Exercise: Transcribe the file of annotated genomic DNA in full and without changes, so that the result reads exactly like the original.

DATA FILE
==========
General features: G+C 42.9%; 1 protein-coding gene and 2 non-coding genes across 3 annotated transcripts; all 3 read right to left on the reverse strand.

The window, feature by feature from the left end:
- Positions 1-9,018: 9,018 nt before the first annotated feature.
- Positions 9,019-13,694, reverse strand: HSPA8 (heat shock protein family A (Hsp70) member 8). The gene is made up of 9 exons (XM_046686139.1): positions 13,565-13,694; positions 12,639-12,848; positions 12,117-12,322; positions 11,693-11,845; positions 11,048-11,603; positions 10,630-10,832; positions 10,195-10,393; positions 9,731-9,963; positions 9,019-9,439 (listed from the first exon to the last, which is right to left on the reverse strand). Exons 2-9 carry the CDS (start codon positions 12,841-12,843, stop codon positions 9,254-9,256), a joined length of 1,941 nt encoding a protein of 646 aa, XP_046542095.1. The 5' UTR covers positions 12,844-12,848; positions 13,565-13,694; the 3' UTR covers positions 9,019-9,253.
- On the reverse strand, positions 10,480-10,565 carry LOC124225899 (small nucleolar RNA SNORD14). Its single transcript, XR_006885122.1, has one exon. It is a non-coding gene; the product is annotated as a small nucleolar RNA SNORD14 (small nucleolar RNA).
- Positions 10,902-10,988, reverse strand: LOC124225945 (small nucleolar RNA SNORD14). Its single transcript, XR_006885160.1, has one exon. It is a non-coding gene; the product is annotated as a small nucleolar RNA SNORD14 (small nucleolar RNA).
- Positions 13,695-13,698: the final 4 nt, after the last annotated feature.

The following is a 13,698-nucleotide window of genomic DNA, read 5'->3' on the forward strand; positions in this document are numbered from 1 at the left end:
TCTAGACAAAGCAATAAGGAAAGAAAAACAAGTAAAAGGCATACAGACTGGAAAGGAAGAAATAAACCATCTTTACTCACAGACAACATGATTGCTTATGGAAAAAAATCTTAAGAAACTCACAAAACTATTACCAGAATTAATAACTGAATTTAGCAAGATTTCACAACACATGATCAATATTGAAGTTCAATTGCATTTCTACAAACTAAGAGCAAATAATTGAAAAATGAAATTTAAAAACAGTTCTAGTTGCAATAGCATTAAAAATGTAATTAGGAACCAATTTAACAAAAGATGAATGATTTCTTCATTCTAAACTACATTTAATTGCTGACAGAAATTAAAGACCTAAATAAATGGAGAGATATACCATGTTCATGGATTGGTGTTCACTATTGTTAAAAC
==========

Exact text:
General features: G+C 42.9%; 1 protein-coding gene and 2 non-coding genes across 3 annotated transcripts; all 3 read right to left on the reverse strand.

The window, feature by feature from the left end:
- Positions 1-9,018: 9,018 nt before the first annotated feature.
- Positions 9,019-13,694, reverse strand: HSPA8 (heat shock protein family A (Hsp70) member 8). The gene is made up of 9 exons (XM_046686139.1): positions 13,565-13,694; positions 12,639-12,848; positions 12,117-12,322; positions 11,693-11,845; positions 11,048-11,603; positions 10,630-10,832; positions 10,195-10,393; positions 9,731-9,963; positions 9,019-9,439 (listed from the first exon to the last, which is right to left on the reverse strand). Exons 2-9 carry the CDS (start codon positions 12,841-12,843, stop codon positions 9,254-9,256), a joined length of 1,941 nt encoding a protein of 646 aa, XP_046542095.1. The 5' UTR covers positions 12,844-12,848; positions 13,565-13,694; the 3' UTR covers positions 9,019-9,253.
- On the reverse strand, positions 10,480-10,565 carry LOC124225899 (small nucleolar RNA SNORD14). Its single transcript, XR_006885122.1, has one exon. It is a non-coding gene; the product is annotated as a small nucleolar RNA SNORD14 (small nucleolar RNA).
- Positions 10,902-10,988, reverse strand: LOC124225945 (small nucleolar RNA SNORD14). Its single transcript, XR_006885160.1, has one exon. It is a non-coding gene; the product is annotated as a small nucleolar RNA SNORD14 (small nucleolar RNA).
- Positions 13,695-13,698: the final 4 nt, after the last annotated feature.

The following is a 13,698-nucleotide window of genomic DNA, read 5'->3' on the forward strand; positions in this document are numbered from 1 at the left end:
TCTAGACAAAGCAATAAGGAAAGAAAAACAAGTAAAAGGCATACAGACTGGAAAGGAAGAAATAAACCATCTTTACTCACAGACAACATGATTGCTTATGGAAAAAAATCTTAAGAAACTCACAAAACTATTACCAGAATTAATAACTGAATTTAGCAAGATTTCACAACACATGATCAATATTGAAGTTCAATTGCATTTCTACAAACTAAGAGCAAATAATTGAAAAATGAAATTTAAAAACAGTTCTAGTTGCAATAGCATTAAAAATGTAATTAGGAACCAATTTAACAAAAGATGAATGATTTCTTCATTCTAAACTACATTTAATTGCTGACAGAAATTAAAGACCTAAATAAATGGAGAGATATACCATGTTCATGGATTGGTGTTCACTATTGTTAAAAC